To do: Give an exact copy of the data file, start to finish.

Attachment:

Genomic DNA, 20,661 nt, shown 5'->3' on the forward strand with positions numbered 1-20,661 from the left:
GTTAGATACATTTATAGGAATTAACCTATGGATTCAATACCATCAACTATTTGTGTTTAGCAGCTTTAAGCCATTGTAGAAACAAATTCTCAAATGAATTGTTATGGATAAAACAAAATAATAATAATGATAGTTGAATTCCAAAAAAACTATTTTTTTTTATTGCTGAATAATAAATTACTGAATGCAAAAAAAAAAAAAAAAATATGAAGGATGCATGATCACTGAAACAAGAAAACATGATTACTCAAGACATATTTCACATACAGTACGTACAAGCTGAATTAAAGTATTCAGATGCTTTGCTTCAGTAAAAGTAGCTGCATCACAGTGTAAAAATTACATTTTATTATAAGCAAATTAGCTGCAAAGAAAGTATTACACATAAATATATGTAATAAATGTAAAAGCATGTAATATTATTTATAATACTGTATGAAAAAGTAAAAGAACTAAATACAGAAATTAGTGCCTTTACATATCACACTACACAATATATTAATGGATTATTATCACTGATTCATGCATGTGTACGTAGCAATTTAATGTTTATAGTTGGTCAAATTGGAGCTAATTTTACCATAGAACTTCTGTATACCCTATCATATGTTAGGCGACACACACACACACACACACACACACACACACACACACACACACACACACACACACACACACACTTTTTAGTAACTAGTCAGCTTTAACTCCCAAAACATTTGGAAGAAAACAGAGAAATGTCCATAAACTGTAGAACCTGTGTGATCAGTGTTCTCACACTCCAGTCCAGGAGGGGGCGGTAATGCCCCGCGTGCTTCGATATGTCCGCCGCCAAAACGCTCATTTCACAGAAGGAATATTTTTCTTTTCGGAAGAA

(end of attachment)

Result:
Genomic DNA, 20,661 nt, shown 5'->3' on the forward strand with positions numbered 1-20,661 from the left:
GTTAGATACATTTATAGGAATTAACCTATGGATTCAATACCATCAACTATTTGTGTTTAGCAGCTTTAAGCCATTGTAGAAACAAATTCTCAAATGAATTGTTATGGATAAAACAAAATAATAATAATGATAGTTGAATTCCAAAAAAACTATTTTTTTTTATTGCTGAATAATAAATTACTGAATGCAAAAAAAAAAAAAAAAATATGAAGGATGCATGATCACTGAAACAAGAAAACATGATTACTCAAGACATATTTCACATACAGTACGTACAAGCTGAATTAAAGTATTCAGATGCTTTGCTTCAGTAAAAGTAGCTGCATCACAGTGTAAAAATTACATTTTATTATAAGCAAATTAGCTGCAAAGAAAGTATTACACATAAATATATGTAATAAATGTAAAAGCATGTAATATTATTTATAATACTGTATGAAAAAGTAAAAGAACTAAATACAGAAATTAGTGCCTTTACATATCACACTACACAATATATTAATGGATTATTATCACTGATTCATGCATGTGTACGTAGCAATTTAATGTTTATAGTTGGTCAAATTGGAGCTAATTTTACCATAGAACTTCTGTATACCCTATCATATGTTAGGCGACACACACACACACACACACACACACACACACACACACACACACACACACACACACACACACACTTTTTAGTAACTAGTCAGCTTTAACTCCCAAAACATTTGGAAGAAAACAGAGAAATGTCCATAAACTGTAGAACCTGTGTGATCAGTGTTCTCACACTCCAGTCCAGGAGGGGGCGGTAATGCCCCGCGTGCTTCGATATGTCCGCCGCCAAAACGCTCATTTCACAGAAGGAATATTTTTCTTTTCGGAAGAA